and refrained from eating food. 7
(If I am lying, may my prayers go unanswered!) 8
103:1 Praise the Lord, O my soul!
With all that is within me, praise 10 his holy name!
1 tn Or “my life.” The suffixed form of נֶפֶשׁ (nefesh, “being”) is often equivalent to a pronoun in poetic texts.
2 sn In ancient Israelite cosmology Sheol is the realm of the dead, viewed as being under the earth’s surface. See L. I. J. Stadelmann, The Hebrew Conception of the World, 165-76.
3 tn A “faithful follower” (חָסִיד [khasid], traditionally rendered “holy one”) is one who does what is right in God’s eyes and remains faithful to God (see Pss 4:3; 12:1; 18:25; 31:23; 37:28; 86:2; 97:10). The psalmist here refers to himself, as the parallel line (“You will not abandon me to Sheol”) indicates.
sn According to Peter, the words of Ps 16:8-11 are applicable to Jesus (Acts 2:25-29). Peter goes on to argue that David, being a prophet, foresaw future events and spoke of Jesus’ resurrection from the dead (Acts 2:30-33). Paul seems to concur with Peter in this understanding (see Acts 13:35-37). For a discussion of the NT application of these verses to Jesus’ resurrection, see R. B. Chisholm, Jr., “A Theology of the Psalms,” A Biblical Theology of the Old Testament, 292-95.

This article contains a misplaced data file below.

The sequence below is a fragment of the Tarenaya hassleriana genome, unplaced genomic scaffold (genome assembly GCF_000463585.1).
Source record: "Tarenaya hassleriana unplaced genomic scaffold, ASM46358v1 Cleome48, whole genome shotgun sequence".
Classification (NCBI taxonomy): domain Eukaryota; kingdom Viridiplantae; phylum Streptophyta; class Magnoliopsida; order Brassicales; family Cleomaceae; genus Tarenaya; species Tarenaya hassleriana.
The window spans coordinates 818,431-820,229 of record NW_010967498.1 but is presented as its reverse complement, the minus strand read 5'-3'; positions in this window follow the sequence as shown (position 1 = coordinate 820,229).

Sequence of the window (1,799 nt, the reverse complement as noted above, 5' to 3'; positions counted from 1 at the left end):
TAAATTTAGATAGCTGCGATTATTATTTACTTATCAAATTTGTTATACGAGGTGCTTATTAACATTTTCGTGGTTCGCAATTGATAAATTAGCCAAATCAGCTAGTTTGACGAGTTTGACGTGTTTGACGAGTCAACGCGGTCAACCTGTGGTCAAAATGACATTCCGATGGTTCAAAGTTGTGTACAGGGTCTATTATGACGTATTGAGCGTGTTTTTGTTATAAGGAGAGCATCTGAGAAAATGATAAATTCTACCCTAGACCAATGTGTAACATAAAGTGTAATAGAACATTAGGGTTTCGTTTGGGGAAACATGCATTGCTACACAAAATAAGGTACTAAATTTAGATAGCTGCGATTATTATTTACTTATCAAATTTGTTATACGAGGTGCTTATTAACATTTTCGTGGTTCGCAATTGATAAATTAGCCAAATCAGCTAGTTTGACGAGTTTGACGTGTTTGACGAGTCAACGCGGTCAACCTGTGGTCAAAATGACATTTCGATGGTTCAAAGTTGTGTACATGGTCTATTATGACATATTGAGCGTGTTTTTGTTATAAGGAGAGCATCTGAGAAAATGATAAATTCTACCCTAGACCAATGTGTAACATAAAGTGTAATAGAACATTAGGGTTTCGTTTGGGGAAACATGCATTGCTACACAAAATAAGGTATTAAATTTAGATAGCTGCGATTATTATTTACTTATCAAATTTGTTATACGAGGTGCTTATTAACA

6 tn Heb “as for me, when they were sick, my clothing was sackcloth.” Sackcloth was worn by mourners. When the psalmist’s enemies were sick, he was sorry for their misfortune and mourned for them.
7 sn Fasting was also a practice of mourners. By refraining from normal activities, such as eating food, the mourner demonstrated the sincerity of his sorrow.
8 tn Heb “and my prayer upon my chest will return.” One could translate, “but my prayer was returning upon my chest,” but the use of the imperfect verbal form sets this line apart from the preceding and following lines (vv. 13a, 14), which use the perfect to describe the psalmist’s past actions.
10 tn The verb “praise” is understood by ellipsis in the second line (see the preceding line).